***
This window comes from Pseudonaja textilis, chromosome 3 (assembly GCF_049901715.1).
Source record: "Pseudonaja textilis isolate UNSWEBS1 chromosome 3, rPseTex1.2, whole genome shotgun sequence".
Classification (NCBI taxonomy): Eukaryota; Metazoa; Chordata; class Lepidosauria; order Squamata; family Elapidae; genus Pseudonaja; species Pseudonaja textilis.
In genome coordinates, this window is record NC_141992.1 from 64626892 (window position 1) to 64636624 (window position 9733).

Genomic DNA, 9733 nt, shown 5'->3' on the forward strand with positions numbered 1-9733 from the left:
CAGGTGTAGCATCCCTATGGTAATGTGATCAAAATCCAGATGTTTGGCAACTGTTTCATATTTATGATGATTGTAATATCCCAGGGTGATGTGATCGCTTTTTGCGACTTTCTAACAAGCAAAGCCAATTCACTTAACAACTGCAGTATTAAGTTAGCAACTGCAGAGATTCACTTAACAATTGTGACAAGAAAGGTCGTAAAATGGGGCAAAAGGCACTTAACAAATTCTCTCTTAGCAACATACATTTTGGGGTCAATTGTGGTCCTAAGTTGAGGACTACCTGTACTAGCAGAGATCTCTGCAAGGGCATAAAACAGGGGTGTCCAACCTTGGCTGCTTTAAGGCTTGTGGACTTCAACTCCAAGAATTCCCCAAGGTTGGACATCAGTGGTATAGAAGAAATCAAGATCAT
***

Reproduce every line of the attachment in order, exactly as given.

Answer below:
This window comes from Pseudonaja textilis, chromosome 3 (assembly GCF_049901715.1).
Source record: "Pseudonaja textilis isolate UNSWEBS1 chromosome 3, rPseTex1.2, whole genome shotgun sequence".
Classification (NCBI taxonomy): Eukaryota; Metazoa; Chordata; class Lepidosauria; order Squamata; family Elapidae; genus Pseudonaja; species Pseudonaja textilis.
In genome coordinates, this window is record NC_141992.1 from 64626892 (window position 1) to 64636624 (window position 9733).

Genomic DNA, 9733 nt, shown 5'->3' on the forward strand with positions numbered 1-9733 from the left:
CAGGTGTAGCATCCCTATGGTAATGTGATCAAAATCCAGATGTTTGGCAACTGTTTCATATTTATGATGATTGTAATATCCCAGGGTGATGTGATCGCTTTTTGCGACTTTCTAACAAGCAAAGCCAATTCACTTAACAACTGCAGTATTAAGTTAGCAACTGCAGAGATTCACTTAACAATTGTGACAAGAAAGGTCGTAAAATGGGGCAAAAGGCACTTAACAAATTCTCTCTTAGCAACATACATTTTGGGGTCAATTGTGGTCCTAAGTTGAGGACTACCTGTACTAGCAGAGATCTCTGCAAGGGCATAAAACAGGGGTGTCCAACCTTGGCTGCTTTAAGGCTTGTGGACTTCAACTCCAAGAATTCCCCAAGGTTGGACATCAGTGGTATAGAAGAAATCAAGATCAT